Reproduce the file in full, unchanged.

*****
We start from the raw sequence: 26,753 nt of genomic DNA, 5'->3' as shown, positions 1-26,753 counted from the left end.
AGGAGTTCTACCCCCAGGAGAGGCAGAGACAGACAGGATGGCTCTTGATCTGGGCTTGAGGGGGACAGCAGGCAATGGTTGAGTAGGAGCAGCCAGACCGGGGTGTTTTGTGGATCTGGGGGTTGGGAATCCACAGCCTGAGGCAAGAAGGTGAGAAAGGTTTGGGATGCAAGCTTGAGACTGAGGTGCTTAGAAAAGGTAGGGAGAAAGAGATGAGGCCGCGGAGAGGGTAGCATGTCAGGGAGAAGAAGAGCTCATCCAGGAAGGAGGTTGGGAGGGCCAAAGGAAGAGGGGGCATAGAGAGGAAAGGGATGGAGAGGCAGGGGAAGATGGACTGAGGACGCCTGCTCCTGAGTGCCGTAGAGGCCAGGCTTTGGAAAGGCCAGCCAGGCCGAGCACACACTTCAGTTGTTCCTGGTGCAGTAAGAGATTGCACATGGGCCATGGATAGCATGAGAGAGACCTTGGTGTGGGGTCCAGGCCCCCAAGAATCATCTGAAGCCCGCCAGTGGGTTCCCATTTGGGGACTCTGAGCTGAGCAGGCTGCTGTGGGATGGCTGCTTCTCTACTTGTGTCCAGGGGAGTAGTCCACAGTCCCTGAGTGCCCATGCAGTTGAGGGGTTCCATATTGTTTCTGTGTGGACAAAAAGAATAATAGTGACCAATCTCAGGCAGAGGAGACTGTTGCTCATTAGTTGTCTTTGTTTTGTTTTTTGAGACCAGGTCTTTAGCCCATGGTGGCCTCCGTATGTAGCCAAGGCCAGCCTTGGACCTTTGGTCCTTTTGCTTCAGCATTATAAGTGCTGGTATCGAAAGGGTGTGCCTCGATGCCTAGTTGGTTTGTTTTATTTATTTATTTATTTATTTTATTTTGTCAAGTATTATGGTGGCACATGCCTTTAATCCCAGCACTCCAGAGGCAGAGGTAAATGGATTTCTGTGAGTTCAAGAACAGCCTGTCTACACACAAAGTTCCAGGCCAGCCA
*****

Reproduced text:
We start from the raw sequence: 26,753 nt of genomic DNA, 5'->3' as shown, positions 1-26,753 counted from the left end.
AGGAGTTCTACCCCCAGGAGAGGCAGAGACAGACAGGATGGCTCTTGATCTGGGCTTGAGGGGGACAGCAGGCAATGGTTGAGTAGGAGCAGCCAGACCGGGGTGTTTTGTGGATCTGGGGGTTGGGAATCCACAGCCTGAGGCAAGAAGGTGAGAAAGGTTTGGGATGCAAGCTTGAGACTGAGGTGCTTAGAAAAGGTAGGGAGAAAGAGATGAGGCCGCGGAGAGGGTAGCATGTCAGGGAGAAGAAGAGCTCATCCAGGAAGGAGGTTGGGAGGGCCAAAGGAAGAGGGGGCATAGAGAGGAAAGGGATGGAGAGGCAGGGGAAGATGGACTGAGGACGCCTGCTCCTGAGTGCCGTAGAGGCCAGGCTTTGGAAAGGCCAGCCAGGCCGAGCACACACTTCAGTTGTTCCTGGTGCAGTAAGAGATTGCACATGGGCCATGGATAGCATGAGAGAGACCTTGGTGTGGGGTCCAGGCCCCCAAGAATCATCTGAAGCCCGCCAGTGGGTTCCCATTTGGGGACTCTGAGCTGAGCAGGCTGCTGTGGGATGGCTGCTTCTCTACTTGTGTCCAGGGGAGTAGTCCACAGTCCCTGAGTGCCCATGCAGTTGAGGGGTTCCATATTGTTTCTGTGTGGACAAAAAGAATAATAGTGACCAATCTCAGGCAGAGGAGACTGTTGCTCATTAGTTGTCTTTGTTTTGTTTTTTGAGACCAGGTCTTTAGCCCATGGTGGCCTCCGTATGTAGCCAAGGCCAGCCTTGGACCTTTGGTCCTTTTGCTTCAGCATTATAAGTGCTGGTATCGAAAGGGTGTGCCTCGATGCCTAGTTGGTTTGTTTTATTTATTTATTTATTTATTTTATTTTGTCAAGTATTATGGTGGCACATGCCTTTAATCCCAGCACTCCAGAGGCAGAGGTAAATGGATTTCTGTGAGTTCAAGAACAGCCTGTCTACACACAAAGTTCCAGGCCAGCCA